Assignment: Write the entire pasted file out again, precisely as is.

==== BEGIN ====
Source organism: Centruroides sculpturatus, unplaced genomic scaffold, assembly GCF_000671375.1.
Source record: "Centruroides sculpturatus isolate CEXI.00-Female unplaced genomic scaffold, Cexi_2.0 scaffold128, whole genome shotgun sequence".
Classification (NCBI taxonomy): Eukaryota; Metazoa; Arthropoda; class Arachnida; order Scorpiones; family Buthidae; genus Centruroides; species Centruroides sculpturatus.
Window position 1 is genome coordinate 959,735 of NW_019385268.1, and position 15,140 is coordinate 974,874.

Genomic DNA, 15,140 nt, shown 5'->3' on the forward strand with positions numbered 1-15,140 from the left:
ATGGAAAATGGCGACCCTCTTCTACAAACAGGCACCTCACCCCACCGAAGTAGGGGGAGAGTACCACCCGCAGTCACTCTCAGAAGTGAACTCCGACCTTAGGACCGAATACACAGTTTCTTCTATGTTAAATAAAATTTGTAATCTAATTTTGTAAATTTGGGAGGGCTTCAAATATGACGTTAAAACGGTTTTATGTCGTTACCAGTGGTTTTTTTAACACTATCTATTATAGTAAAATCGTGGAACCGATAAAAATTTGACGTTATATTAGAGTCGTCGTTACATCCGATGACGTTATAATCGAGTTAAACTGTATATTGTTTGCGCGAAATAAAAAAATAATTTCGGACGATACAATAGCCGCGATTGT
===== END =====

Source organism: Centruroides sculpturatus, unplaced genomic scaffold, assembly GCF_000671375.1.
Source record: "Centruroides sculpturatus isolate CEXI.00-Female unplaced genomic scaffold, Cexi_2.0 scaffold128, whole genome shotgun sequence".
Classification (NCBI taxonomy): Eukaryota; Metazoa; Arthropoda; class Arachnida; order Scorpiones; family Buthidae; genus Centruroides; species Centruroides sculpturatus.
Window position 1 is genome coordinate 959,735 of NW_019385268.1, and position 15,140 is coordinate 974,874.

Genomic DNA, 15,140 nt, shown 5'->3' on the forward strand with positions numbered 1-15,140 from the left:
ATGGAAAATGGCGACCCTCTTCTACAAACAGGCACCTCACCCCACCGAAGTAGGGGGAGAGTACCACCCGCAGTCACTCTCAGAAGTGAACTCCGACCTTAGGACCGAATACACAGTTTCTTCTATGTTAAATAAAATTTGTAATCTAATTTTGTAAATTTGGGAGGGCTTCAAATATGACGTTAAAACGGTTTTATGTCGTTACCAGTGGTTTTTTTAACACTATCTATTATAGTAAAATCGTGGAACCGATAAAAATTTGACGTTATATTAGAGTCGTCGTTACATCCGATGACGTTATAATCGAGTTAAACTGTATATTGTTTGCGCGAAATAAAAAAATAATTTCGGACGATACAATAGCCGCGATTGT